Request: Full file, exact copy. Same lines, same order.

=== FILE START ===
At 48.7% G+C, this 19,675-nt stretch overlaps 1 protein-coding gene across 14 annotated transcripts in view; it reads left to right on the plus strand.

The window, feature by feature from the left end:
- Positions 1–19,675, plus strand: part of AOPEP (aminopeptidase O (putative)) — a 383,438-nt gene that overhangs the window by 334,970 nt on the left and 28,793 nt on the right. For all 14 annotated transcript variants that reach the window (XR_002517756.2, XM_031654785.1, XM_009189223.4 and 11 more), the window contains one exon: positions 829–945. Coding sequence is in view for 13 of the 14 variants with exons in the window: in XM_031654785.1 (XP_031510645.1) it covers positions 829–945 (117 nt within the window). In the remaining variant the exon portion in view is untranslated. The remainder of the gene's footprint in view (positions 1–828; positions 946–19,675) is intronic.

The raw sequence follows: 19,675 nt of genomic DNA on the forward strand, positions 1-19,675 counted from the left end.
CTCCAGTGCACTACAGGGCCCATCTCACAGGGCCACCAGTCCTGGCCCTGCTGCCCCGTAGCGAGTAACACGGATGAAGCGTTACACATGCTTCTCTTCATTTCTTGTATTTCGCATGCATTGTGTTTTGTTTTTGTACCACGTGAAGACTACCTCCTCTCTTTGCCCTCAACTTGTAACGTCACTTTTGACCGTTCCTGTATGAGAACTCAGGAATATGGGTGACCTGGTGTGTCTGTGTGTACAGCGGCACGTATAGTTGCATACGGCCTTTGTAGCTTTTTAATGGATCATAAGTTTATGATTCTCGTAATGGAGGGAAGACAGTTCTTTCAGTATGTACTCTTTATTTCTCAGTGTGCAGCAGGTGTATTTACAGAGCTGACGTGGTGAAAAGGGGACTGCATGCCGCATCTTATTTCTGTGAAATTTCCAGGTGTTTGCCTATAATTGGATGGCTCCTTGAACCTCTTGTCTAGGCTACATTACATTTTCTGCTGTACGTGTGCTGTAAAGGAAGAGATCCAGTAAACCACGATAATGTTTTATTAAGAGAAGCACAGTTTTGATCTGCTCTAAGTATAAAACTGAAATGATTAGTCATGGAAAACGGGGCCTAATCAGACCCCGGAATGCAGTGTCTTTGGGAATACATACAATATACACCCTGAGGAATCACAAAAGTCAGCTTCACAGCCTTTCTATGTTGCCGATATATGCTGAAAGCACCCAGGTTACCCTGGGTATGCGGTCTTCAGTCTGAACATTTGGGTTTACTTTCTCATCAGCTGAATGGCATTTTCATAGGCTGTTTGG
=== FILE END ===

At 48.7% G+C, this 19,675-nt stretch overlaps 1 protein-coding gene across 14 annotated transcripts in view; it reads left to right on the plus strand.

The window, feature by feature from the left end:
- Positions 1–19,675, plus strand: part of AOPEP (aminopeptidase O (putative)) — a 383,438-nt gene that overhangs the window by 334,970 nt on the left and 28,793 nt on the right. For all 14 annotated transcript variants that reach the window (XR_002517756.2, XM_031654785.1, XM_009189223.4 and 11 more), the window contains one exon: positions 829–945. Coding sequence is in view for 13 of the 14 variants with exons in the window: in XM_031654785.1 (XP_031510645.1) it covers positions 829–945 (117 nt within the window). In the remaining variant the exon portion in view is untranslated. The remainder of the gene's footprint in view (positions 1–828; positions 946–19,675) is intronic.

The raw sequence follows: 19,675 nt of genomic DNA on the forward strand, positions 1-19,675 counted from the left end.
CTCCAGTGCACTACAGGGCCCATCTCACAGGGCCACCAGTCCTGGCCCTGCTGCCCCGTAGCGAGTAACACGGATGAAGCGTTACACATGCTTCTCTTCATTTCTTGTATTTCGCATGCATTGTGTTTTGTTTTTGTACCACGTGAAGACTACCTCCTCTCTTTGCCCTCAACTTGTAACGTCACTTTTGACCGTTCCTGTATGAGAACTCAGGAATATGGGTGACCTGGTGTGTCTGTGTGTACAGCGGCACGTATAGTTGCATACGGCCTTTGTAGCTTTTTAATGGATCATAAGTTTATGATTCTCGTAATGGAGGGAAGACAGTTCTTTCAGTATGTACTCTTTATTTCTCAGTGTGCAGCAGGTGTATTTACAGAGCTGACGTGGTGAAAAGGGGACTGCATGCCGCATCTTATTTCTGTGAAATTTCCAGGTGTTTGCCTATAATTGGATGGCTCCTTGAACCTCTTGTCTAGGCTACATTACATTTTCTGCTGTACGTGTGCTGTAAAGGAAGAGATCCAGTAAACCACGATAATGTTTTATTAAGAGAAGCACAGTTTTGATCTGCTCTAAGTATAAAACTGAAATGATTAGTCATGGAAAACGGGGCCTAATCAGACCCCGGAATGCAGTGTCTTTGGGAATACATACAATATACACCCTGAGGAATCACAAAAGTCAGCTTCACAGCCTTTCTATGTTGCCGATATATGCTGAAAGCACCCAGGTTACCCTGGGTATGCGGTCTTCAGTCTGAACATTTGGGTTTACTTTCTCATCAGCTGAATGGCATTTTCATAGGCTGTTTGG